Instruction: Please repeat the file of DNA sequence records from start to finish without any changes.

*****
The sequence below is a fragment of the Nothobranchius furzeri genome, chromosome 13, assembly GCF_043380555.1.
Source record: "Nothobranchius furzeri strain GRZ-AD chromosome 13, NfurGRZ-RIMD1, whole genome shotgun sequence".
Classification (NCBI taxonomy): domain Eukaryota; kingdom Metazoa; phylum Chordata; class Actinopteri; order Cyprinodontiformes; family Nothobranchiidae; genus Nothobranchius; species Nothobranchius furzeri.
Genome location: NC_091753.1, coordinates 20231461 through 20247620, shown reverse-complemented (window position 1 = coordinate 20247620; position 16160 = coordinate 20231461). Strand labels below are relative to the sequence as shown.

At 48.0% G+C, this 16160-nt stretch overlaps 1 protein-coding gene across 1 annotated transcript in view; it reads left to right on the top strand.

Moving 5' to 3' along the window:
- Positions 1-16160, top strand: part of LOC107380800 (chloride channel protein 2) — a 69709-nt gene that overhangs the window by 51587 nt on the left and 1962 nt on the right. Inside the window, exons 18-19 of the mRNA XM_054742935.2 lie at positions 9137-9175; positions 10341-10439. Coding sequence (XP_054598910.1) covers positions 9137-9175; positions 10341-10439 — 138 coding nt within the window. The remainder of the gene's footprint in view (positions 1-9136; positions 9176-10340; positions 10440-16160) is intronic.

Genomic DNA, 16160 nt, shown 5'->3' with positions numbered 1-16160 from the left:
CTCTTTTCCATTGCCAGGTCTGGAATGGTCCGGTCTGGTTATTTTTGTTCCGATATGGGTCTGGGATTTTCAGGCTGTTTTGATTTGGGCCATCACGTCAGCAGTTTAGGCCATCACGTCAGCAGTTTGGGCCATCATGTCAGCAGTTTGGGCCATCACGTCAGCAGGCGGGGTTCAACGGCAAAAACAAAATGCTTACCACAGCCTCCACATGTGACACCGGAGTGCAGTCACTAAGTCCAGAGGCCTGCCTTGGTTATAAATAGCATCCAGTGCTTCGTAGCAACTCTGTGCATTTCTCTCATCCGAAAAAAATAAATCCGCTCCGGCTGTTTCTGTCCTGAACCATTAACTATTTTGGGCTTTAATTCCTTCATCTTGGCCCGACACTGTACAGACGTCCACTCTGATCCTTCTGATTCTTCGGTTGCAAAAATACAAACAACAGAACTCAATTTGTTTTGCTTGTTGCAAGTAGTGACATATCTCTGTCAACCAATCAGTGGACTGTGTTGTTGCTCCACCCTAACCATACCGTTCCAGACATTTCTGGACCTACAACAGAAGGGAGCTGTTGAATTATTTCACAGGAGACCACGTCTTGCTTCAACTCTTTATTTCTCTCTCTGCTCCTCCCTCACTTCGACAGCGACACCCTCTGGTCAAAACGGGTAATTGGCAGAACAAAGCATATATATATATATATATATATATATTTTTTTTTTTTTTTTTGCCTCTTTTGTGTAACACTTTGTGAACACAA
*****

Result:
The sequence below is a fragment of the Nothobranchius furzeri genome, chromosome 13, assembly GCF_043380555.1.
Source record: "Nothobranchius furzeri strain GRZ-AD chromosome 13, NfurGRZ-RIMD1, whole genome shotgun sequence".
Classification (NCBI taxonomy): domain Eukaryota; kingdom Metazoa; phylum Chordata; class Actinopteri; order Cyprinodontiformes; family Nothobranchiidae; genus Nothobranchius; species Nothobranchius furzeri.
Genome location: NC_091753.1, coordinates 20231461 through 20247620, shown reverse-complemented (window position 1 = coordinate 20247620; position 16160 = coordinate 20231461). Strand labels below are relative to the sequence as shown.

At 48.0% G+C, this 16160-nt stretch overlaps 1 protein-coding gene across 1 annotated transcript in view; it reads left to right on the top strand.

Moving 5' to 3' along the window:
- Positions 1-16160, top strand: part of LOC107380800 (chloride channel protein 2) — a 69709-nt gene that overhangs the window by 51587 nt on the left and 1962 nt on the right. Inside the window, exons 18-19 of the mRNA XM_054742935.2 lie at positions 9137-9175; positions 10341-10439. Coding sequence (XP_054598910.1) covers positions 9137-9175; positions 10341-10439 — 138 coding nt within the window. The remainder of the gene's footprint in view (positions 1-9136; positions 9176-10340; positions 10440-16160) is intronic.

Genomic DNA, 16160 nt, shown 5'->3' with positions numbered 1-16160 from the left:
CTCTTTTCCATTGCCAGGTCTGGAATGGTCCGGTCTGGTTATTTTTGTTCCGATATGGGTCTGGGATTTTCAGGCTGTTTTGATTTGGGCCATCACGTCAGCAGTTTAGGCCATCACGTCAGCAGTTTGGGCCATCATGTCAGCAGTTTGGGCCATCACGTCAGCAGGCGGGGTTCAACGGCAAAAACAAAATGCTTACCACAGCCTCCACATGTGACACCGGAGTGCAGTCACTAAGTCCAGAGGCCTGCCTTGGTTATAAATAGCATCCAGTGCTTCGTAGCAACTCTGTGCATTTCTCTCATCCGAAAAAAATAAATCCGCTCCGGCTGTTTCTGTCCTGAACCATTAACTATTTTGGGCTTTAATTCCTTCATCTTGGCCCGACACTGTACAGACGTCCACTCTGATCCTTCTGATTCTTCGGTTGCAAAAATACAAACAACAGAACTCAATTTGTTTTGCTTGTTGCAAGTAGTGACATATCTCTGTCAACCAATCAGTGGACTGTGTTGTTGCTCCACCCTAACCATACCGTTCCAGACATTTCTGGACCTACAACAGAAGGGAGCTGTTGAATTATTTCACAGGAGACCACGTCTTGCTTCAACTCTTTATTTCTCTCTCTGCTCCTCCCTCACTTCGACAGCGACACCCTCTGGTCAAAACGGGTAATTGGCAGAACAAAGCATATATATATATATATATATATATATTTTTTTTTTTTTTTTTGCCTCTTTTGTGTAACACTTTGTGAACACAA